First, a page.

School administration contacted law enforcement who responded to the former student’s location and secured the student. When it was determined there was no longer a possible threat, the lockout was lifted at 11:20 a.m.
A lockout is an emergency response procedure initiated when there is a potential hazard outside a school building. All students and staff are brought inside the school and all outside doors are confirmed locked and secured. Business then continues as usual inside the building.
Supporters of Ella Redkey Pool in Klamath Falls kicked off a campaign Monday to raise $150,000 for three projects at the Ella Redkey Pool.
The projects include creation of a plaza and ADA walkway, replacing the pool’s water slide and renovation of the pool’s locker rooms.
Klamath Falls Mayor Carol Westfall said the pool is an asset to Klamath Falls as the only outdoor, geothermally-heated pool in the United Stated that is open year-round.
John Bellon lamented about all the community members who have visited the Pool over the decades, when the Wendt Family remodeled the pool, put in the slide and several other upgrades, and to his own time spent growing up at the Ella Redkey Pool. He noted the need to increase the number of members in the Friends group to keep the pool alive.
Around the state of Oregon
Vaccination Mandate Affecting Hospitals In Oregon
Oregon’s urban hospitals have lost hundreds of employees and some have consolidated services over the state’s vaccine mandate but they’re continuing to admit patients, perform necessary surgeries, and conduct lab tests, they reported on Monday.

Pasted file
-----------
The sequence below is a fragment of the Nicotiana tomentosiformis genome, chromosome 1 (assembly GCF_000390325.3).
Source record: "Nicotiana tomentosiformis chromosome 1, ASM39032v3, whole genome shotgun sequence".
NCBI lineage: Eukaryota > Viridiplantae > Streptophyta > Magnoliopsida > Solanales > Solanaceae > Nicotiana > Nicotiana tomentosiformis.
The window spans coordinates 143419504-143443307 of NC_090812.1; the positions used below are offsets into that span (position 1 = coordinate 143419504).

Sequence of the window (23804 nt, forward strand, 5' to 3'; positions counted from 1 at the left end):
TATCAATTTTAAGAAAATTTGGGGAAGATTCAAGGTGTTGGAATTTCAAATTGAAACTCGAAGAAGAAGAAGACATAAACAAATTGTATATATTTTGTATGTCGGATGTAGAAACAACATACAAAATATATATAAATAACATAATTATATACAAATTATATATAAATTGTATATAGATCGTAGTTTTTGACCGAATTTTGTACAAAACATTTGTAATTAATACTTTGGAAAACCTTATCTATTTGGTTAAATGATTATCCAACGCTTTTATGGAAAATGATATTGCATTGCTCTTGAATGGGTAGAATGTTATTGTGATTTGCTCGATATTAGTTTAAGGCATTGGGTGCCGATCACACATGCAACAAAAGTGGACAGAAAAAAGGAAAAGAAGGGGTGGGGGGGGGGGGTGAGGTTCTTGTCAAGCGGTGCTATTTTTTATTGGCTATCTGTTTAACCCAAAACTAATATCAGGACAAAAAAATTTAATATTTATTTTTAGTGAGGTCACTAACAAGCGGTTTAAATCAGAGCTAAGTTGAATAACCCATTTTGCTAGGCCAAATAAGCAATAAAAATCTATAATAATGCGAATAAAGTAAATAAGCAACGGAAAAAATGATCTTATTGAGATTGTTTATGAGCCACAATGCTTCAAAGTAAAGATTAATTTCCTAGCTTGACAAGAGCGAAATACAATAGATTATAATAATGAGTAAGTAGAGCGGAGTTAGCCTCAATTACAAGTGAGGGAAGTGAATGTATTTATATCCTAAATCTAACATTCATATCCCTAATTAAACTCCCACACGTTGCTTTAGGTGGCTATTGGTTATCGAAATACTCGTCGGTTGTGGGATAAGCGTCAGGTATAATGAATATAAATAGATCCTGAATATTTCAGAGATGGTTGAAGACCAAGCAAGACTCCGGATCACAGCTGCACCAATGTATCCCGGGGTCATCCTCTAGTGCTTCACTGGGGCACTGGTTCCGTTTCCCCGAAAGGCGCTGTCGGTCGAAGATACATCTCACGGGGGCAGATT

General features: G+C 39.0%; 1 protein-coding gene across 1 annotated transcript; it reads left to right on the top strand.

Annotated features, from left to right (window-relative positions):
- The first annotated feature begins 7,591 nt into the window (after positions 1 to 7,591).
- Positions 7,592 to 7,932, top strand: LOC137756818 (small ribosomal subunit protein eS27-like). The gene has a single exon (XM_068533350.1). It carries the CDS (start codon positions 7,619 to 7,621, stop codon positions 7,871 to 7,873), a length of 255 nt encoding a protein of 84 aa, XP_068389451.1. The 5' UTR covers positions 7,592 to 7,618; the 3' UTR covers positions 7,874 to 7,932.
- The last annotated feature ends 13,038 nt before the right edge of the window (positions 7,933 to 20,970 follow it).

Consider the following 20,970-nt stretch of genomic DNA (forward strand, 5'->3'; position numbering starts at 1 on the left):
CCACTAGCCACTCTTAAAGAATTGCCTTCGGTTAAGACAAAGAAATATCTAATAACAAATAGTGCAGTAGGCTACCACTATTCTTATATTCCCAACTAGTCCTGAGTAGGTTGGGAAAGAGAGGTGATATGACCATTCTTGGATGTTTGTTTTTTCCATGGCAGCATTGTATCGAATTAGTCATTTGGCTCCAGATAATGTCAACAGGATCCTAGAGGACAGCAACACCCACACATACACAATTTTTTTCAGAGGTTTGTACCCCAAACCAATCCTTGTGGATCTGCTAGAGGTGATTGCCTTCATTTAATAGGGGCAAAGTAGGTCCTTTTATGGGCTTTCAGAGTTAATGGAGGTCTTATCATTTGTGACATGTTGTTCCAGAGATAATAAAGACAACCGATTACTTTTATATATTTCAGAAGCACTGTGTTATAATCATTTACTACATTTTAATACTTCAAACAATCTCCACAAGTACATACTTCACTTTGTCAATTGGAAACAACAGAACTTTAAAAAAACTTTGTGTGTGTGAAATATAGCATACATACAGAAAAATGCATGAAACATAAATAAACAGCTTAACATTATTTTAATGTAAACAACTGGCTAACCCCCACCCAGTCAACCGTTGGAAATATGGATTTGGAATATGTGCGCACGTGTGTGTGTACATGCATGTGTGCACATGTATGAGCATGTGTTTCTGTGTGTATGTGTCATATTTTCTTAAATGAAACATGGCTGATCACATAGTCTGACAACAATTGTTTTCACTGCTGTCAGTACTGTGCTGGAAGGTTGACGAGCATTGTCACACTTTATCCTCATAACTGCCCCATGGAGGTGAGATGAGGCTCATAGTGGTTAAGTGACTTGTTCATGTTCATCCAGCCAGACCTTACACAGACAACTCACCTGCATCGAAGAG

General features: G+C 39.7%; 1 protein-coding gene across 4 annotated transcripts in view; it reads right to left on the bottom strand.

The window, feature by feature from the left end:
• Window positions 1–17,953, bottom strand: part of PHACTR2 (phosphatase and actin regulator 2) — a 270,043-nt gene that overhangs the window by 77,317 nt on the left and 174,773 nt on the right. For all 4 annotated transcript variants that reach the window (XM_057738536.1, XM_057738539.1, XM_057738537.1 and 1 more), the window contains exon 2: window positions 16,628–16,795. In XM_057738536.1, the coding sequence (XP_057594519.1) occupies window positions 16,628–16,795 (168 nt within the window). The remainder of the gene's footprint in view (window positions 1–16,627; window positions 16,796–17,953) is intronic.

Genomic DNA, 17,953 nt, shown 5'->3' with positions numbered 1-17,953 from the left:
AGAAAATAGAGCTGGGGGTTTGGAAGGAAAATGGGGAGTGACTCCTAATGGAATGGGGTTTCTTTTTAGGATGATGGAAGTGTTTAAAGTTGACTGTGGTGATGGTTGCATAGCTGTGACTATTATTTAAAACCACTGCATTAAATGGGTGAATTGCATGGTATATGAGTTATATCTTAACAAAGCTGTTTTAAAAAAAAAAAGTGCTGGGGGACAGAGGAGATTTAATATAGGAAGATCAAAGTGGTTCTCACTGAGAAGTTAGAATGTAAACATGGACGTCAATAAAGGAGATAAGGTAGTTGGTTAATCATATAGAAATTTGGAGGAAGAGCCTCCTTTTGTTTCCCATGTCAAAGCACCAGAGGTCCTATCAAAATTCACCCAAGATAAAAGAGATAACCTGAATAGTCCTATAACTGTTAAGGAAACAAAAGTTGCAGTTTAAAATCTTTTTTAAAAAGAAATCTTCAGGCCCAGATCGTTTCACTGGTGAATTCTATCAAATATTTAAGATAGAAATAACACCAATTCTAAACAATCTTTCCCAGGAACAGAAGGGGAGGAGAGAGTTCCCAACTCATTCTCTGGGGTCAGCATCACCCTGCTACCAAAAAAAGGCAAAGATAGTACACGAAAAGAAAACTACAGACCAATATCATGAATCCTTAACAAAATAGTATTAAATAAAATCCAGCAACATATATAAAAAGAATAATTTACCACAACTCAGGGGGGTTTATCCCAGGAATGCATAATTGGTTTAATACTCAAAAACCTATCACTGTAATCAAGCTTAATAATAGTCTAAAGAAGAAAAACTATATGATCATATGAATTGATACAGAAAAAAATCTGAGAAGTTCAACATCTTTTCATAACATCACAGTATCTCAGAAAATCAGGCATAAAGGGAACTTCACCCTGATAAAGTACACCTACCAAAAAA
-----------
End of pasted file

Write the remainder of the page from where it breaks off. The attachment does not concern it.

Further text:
Rural hospitals, which play a bigger role in their communities, have dealt with the mandate by largely accepting claims from employees that they should be exempt for religious or medical grounds.
Though some patients might face longer wait times during a busy day in an emergency room or for a non-urgent procedure, the impact of the mandate is likely to be invisible for most patients, health experts predicted.
The Oregon Health Authority said that it is “not seeing evidence there will be a large number of vacancies in health care staffing” after Monday’s deadline.
“We are hearing from health care partners that the number of vaccinated health care workers continues to rise with many health care systems reporting more than 90% of their staff vaccinated,” a spokeswoman said in a statement. “That said, we don’t yet know the full impact of the vaccination requirement on the state’s health care workforce, and won’t for at least the next several days to a week.”
The agency has asked employers to give staff flexibility in getting vaccinated or requesting an exemption.
“Staff can be asked to work remotely, take vacation time or unpaid leave until they have met the vaccination requirement. We also encourage employers to keep at it, and encourage their employees to complete vaccination,” an agency spokeswoman said.
Monday’s mandate, which applies to health care staff, school employees and volunteers, and state employees, was declared in August to curtail the surge of the Delta variant which sparked the biggest spike in hospitalizations and death since the pandemic began.
The mandate prodded many health care workers to get inoculated with the Pfizer, Moderna or Johnson & Johnson vaccines.